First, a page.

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Consumer-driven Contract Testing Using Postman

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Consumer-driven Contract Testing is an approach where service consumers define the contract for their interactions with the service provider. This approach ensures that service providers meet the consumer’s expectations, as the contract defines the expected behavior of the provider’s service. In this blog, we will explore on how to perform consumer-driven contract testing using Postman, a popular API development and testing tool.

Example Scenario:

Let’s consider having a service provider that exposes an API to retrieve a list of books. The API has a GET endpoint with the following URL:

The API returns a JSON array of book objects, with each book object containing the following attributes:

  • Title (Title of the book)
  • Author (Author of the book)
  • Published date (Publication date of the book)
  • Publisher (Publisher of the book)

We will create a consumer contract test for this API using Postman.

Step 1: Define the Contract

The first step in consumer-driven contract testing is to define the contract. The contract should specify the expected behavior of the service provider’s API. In this example, we expect the API to return a JSON array of book objects, with each book object containing the attributes mentioned above.

Step 2: Write the Test Script

Next, we should write a test script in Postman to verify if the service provider’s API meets the contract.

We will then use Postman’s built-in testing framework to write the test script.

To start, we will create a new collection in Postman called “Book Service Consumer Contract Tests”. Within this collection, we will create a new request called “Get Books”.

Next, we will add a test script to the “Get Books” request to the API endpoint and verify if the response meets the contract.

Here’s an example script:

// Verify the response schema
pm.test(“Response schema is valid”, function() {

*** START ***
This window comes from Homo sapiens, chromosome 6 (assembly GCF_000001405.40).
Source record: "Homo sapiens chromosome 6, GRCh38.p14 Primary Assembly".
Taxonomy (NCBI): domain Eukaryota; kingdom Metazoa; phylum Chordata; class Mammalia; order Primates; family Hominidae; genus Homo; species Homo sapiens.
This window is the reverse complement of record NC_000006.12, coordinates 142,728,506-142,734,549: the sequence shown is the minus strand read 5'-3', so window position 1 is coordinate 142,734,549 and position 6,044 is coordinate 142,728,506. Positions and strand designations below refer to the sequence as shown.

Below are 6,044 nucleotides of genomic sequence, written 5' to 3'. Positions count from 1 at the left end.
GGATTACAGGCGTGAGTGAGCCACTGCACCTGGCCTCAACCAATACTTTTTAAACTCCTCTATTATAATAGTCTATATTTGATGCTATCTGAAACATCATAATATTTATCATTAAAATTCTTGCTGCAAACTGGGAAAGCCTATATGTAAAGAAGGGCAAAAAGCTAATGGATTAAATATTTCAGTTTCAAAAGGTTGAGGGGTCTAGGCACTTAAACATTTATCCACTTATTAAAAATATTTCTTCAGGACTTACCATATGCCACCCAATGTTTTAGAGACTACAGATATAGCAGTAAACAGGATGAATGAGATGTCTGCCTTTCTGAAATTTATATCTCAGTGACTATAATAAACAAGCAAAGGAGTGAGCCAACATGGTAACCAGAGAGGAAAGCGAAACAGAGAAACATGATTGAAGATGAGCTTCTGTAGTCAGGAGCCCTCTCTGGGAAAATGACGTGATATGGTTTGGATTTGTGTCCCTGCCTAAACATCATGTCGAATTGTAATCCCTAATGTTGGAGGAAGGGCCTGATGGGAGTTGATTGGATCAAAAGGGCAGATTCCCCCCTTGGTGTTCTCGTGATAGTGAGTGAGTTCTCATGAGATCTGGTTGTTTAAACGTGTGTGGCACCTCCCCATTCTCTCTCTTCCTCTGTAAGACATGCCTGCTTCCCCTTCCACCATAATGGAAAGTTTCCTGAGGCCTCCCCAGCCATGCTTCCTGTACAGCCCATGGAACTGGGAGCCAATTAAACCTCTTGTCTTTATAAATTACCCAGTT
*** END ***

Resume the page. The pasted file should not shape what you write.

const schema = {
“type”: “array”,
“items”: {
“type”: “object”,
“properties”: {
“title”: {“type”: “string”},
“author”: {“type”: “string”},
“published_date”: {“type”: “string”, “format”: “date-time”},
“publisher”: {“type”: “string”}
“required”: [“title”, “author”, “published_date”, “publisher”]

// Verify the response status code
pm.test(“Response status code is 200”, function() {;

// Verify the response content type
pm.test(“Response content type is application/json”, function() {“Content-Type”, “application/json”);

The test script uses the jsonSchema assertion to verify that the response schema matches the contract we defined earlier. It also checks if the response is successful.

Step 3: Share the Contract with the Provider

Once we have defined the contract and written the test script, we need to share the contract with the service provider. We can export the contract from Postman in OpenAPI format and send it to the provider.

To export the contract, navigate to the “Get Books” request and click on the “Code” button. From there, we can select “Generate Code” and choose “OpenAPI” as the output format. This will generate an OpenAPI specification file that can be sent to the provider.


Consumer-driven contract testing is an important approach to ensure that service providers meet the expectations of their consumers. By defining the contract and writing the test script, consumers can verify that the provider’s API meets the contract.

Postman is a powerful tool for consumer-driven contract testing, providing built-in testing capabilities and the ability to export contracts in OpenAPI format. With Postman, consumers can easily define and test contracts, and share them with their service providers. By using this method, service providers can improve their API design and ensure that their consumers are satisfied with their services.

Hemachandran Sivakumar

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